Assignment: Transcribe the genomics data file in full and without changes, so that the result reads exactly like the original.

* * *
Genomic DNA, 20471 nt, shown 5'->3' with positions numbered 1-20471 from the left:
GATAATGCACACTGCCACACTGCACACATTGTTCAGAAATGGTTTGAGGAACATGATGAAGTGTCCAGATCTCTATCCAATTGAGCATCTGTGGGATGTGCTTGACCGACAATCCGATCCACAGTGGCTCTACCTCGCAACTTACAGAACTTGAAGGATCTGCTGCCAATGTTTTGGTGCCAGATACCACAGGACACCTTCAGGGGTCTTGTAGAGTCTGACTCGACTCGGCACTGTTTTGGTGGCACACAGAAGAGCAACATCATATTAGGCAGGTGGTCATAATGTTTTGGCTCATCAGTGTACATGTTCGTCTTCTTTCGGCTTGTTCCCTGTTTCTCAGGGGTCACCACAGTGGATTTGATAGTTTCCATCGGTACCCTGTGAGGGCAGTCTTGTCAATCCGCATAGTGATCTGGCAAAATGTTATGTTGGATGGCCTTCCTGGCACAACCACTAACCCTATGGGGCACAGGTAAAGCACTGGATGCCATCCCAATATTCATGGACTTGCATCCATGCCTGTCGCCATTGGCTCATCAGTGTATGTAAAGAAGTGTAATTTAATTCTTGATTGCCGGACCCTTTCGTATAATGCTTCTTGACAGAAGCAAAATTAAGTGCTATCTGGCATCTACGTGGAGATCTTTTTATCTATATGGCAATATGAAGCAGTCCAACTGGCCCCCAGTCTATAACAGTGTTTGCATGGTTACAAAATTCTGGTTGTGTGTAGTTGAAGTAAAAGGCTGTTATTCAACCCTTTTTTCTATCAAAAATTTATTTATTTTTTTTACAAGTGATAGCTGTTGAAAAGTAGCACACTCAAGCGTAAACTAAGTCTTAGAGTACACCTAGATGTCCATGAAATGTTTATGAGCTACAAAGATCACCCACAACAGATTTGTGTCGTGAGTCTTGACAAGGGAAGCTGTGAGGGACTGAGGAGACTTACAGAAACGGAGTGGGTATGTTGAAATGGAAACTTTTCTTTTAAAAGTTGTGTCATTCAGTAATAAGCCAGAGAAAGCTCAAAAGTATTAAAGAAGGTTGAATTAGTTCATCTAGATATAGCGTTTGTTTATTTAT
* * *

Genomic DNA, 20471 nt, shown 5'->3' with positions numbered 1-20471 from the left:
GATAATGCACACTGCCACACTGCACACATTGTTCAGAAATGGTTTGAGGAACATGATGAAGTGTCCAGATCTCTATCCAATTGAGCATCTGTGGGATGTGCTTGACCGACAATCCGATCCACAGTGGCTCTACCTCGCAACTTACAGAACTTGAAGGATCTGCTGCCAATGTTTTGGTGCCAGATACCACAGGACACCTTCAGGGGTCTTGTAGAGTCTGACTCGACTCGGCACTGTTTTGGTGGCACACAGAAGAGCAACATCATATTAGGCAGGTGGTCATAATGTTTTGGCTCATCAGTGTACATGTTCGTCTTCTTTCGGCTTGTTCCCTGTTTCTCAGGGGTCACCACAGTGGATTTGATAGTTTCCATCGGTACCCTGTGAGGGCAGTCTTGTCAATCCGCATAGTGATCTGGCAAAATGTTATGTTGGATGGCCTTCCTGGCACAACCACTAACCCTATGGGGCACAGGTAAAGCACTGGATGCCATCCCAATATTCATGGACTTGCATCCATGCCTGTCGCCATTGGCTCATCAGTGTATGTAAAGAAGTGTAATTTAATTCTTGATTGCCGGACCCTTTCGTATAATGCTTCTTGACAGAAGCAAAATTAAGTGCTATCTGGCATCTACGTGGAGATCTTTTTATCTATATGGCAATATGAAGCAGTCCAACTGGCCCCCAGTCTATAACAGTGTTTGCATGGTTACAAAATTCTGGTTGTGTGTAGTTGAAGTAAAAGGCTGTTATTCAACCCTTTTTTCTATCAAAAATTTATTTATTTTTTTTACAAGTGATAGCTGTTGAAAAGTAGCACACTCAAGCGTAAACTAAGTCTTAGAGTACACCTAGATGTCCATGAAATGTTTATGAGCTACAAAGATCACCCACAACAGATTTGTGTCGTGAGTCTTGACAAGGGAAGCTGTGAGGGACTGAGGAGACTTACAGAAACGGAGTGGGTATGTTGAAATGGAAACTTTTCTTTTAAAAGTTGTGTCATTCAGTAATAAGCCAGAGAAAGCTCAAAAGTATTAAAGAAGGTTGAATTAGTTCATCTAGATATAGCGTTTGTTTATTTAT